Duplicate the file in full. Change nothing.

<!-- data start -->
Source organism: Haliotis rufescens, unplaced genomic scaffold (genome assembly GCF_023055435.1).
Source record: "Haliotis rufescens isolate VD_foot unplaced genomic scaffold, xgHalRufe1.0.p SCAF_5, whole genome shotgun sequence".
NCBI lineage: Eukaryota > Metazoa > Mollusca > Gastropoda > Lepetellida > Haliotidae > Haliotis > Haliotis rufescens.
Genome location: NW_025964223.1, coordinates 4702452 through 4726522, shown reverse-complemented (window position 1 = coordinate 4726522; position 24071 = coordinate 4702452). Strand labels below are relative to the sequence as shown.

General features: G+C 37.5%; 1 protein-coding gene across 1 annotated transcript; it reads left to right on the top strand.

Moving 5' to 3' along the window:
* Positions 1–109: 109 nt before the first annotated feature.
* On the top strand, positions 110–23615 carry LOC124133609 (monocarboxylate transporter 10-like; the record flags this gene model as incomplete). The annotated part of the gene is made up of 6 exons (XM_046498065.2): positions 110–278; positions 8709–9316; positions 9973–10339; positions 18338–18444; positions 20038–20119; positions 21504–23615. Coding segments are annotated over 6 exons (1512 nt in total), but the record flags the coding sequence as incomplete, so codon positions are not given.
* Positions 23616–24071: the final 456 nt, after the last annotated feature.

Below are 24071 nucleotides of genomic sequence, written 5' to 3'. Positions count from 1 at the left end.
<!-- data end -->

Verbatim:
Source organism: Haliotis rufescens, unplaced genomic scaffold (genome assembly GCF_023055435.1).
Source record: "Haliotis rufescens isolate VD_foot unplaced genomic scaffold, xgHalRufe1.0.p SCAF_5, whole genome shotgun sequence".
NCBI lineage: Eukaryota > Metazoa > Mollusca > Gastropoda > Lepetellida > Haliotidae > Haliotis > Haliotis rufescens.
Genome location: NW_025964223.1, coordinates 4702452 through 4726522, shown reverse-complemented (window position 1 = coordinate 4726522; position 24071 = coordinate 4702452). Strand labels below are relative to the sequence as shown.

General features: G+C 37.5%; 1 protein-coding gene across 1 annotated transcript; it reads left to right on the top strand.

Moving 5' to 3' along the window:
* Positions 1–109: 109 nt before the first annotated feature.
* On the top strand, positions 110–23615 carry LOC124133609 (monocarboxylate transporter 10-like; the record flags this gene model as incomplete). The annotated part of the gene is made up of 6 exons (XM_046498065.2): positions 110–278; positions 8709–9316; positions 9973–10339; positions 18338–18444; positions 20038–20119; positions 21504–23615. Coding segments are annotated over 6 exons (1512 nt in total), but the record flags the coding sequence as incomplete, so codon positions are not given.
* Positions 23616–24071: the final 456 nt, after the last annotated feature.

Below are 24071 nucleotides of genomic sequence, written 5' to 3'. Positions count from 1 at the left end.